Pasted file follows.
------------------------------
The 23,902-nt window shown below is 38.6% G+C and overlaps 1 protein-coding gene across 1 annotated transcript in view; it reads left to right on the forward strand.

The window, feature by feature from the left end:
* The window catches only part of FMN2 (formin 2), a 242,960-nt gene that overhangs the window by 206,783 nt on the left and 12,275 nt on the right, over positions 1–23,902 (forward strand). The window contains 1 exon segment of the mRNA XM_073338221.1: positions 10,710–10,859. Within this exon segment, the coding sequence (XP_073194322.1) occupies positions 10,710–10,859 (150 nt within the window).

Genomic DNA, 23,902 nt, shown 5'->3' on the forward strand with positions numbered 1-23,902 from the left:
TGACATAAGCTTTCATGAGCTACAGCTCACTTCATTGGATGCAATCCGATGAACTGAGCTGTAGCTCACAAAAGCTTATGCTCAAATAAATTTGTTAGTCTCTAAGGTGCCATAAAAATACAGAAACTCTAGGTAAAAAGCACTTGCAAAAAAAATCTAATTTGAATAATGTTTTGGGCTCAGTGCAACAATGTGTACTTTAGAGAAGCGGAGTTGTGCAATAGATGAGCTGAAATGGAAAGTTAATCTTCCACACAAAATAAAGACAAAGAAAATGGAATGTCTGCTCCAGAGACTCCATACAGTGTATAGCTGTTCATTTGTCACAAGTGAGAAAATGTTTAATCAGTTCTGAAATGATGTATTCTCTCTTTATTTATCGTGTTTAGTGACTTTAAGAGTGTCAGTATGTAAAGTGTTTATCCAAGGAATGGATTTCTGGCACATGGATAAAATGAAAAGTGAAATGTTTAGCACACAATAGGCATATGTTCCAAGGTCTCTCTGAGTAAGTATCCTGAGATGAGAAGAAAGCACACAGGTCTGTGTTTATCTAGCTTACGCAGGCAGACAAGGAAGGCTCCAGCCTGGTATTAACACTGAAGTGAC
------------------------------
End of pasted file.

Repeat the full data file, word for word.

The 23,902-nt window shown below is 38.6% G+C and overlaps 1 protein-coding gene across 1 annotated transcript in view; it reads left to right on the forward strand.

The window, feature by feature from the left end:
* The window catches only part of FMN2 (formin 2), a 242,960-nt gene that overhangs the window by 206,783 nt on the left and 12,275 nt on the right, over positions 1–23,902 (forward strand). The window contains 1 exon segment of the mRNA XM_073338221.1: positions 10,710–10,859. Within this exon segment, the coding sequence (XP_073194322.1) occupies positions 10,710–10,859 (150 nt within the window).

Genomic DNA, 23,902 nt, shown 5'->3' on the forward strand with positions numbered 1-23,902 from the left:
TGACATAAGCTTTCATGAGCTACAGCTCACTTCATTGGATGCAATCCGATGAACTGAGCTGTAGCTCACAAAAGCTTATGCTCAAATAAATTTGTTAGTCTCTAAGGTGCCATAAAAATACAGAAACTCTAGGTAAAAAGCACTTGCAAAAAAAATCTAATTTGAATAATGTTTTGGGCTCAGTGCAACAATGTGTACTTTAGAGAAGCGGAGTTGTGCAATAGATGAGCTGAAATGGAAAGTTAATCTTCCACACAAAATAAAGACAAAGAAAATGGAATGTCTGCTCCAGAGACTCCATACAGTGTATAGCTGTTCATTTGTCACAAGTGAGAAAATGTTTAATCAGTTCTGAAATGATGTATTCTCTCTTTATTTATCGTGTTTAGTGACTTTAAGAGTGTCAGTATGTAAAGTGTTTATCCAAGGAATGGATTTCTGGCACATGGATAAAATGAAAAGTGAAATGTTTAGCACACAATAGGCATATGTTCCAAGGTCTCTCTGAGTAAGTATCCTGAGATGAGAAGAAAGCACACAGGTCTGTGTTTATCTAGCTTACGCAGGCAGACAAGGAAGGCTCCAGCCTGGTATTAACACTGAAGTGAC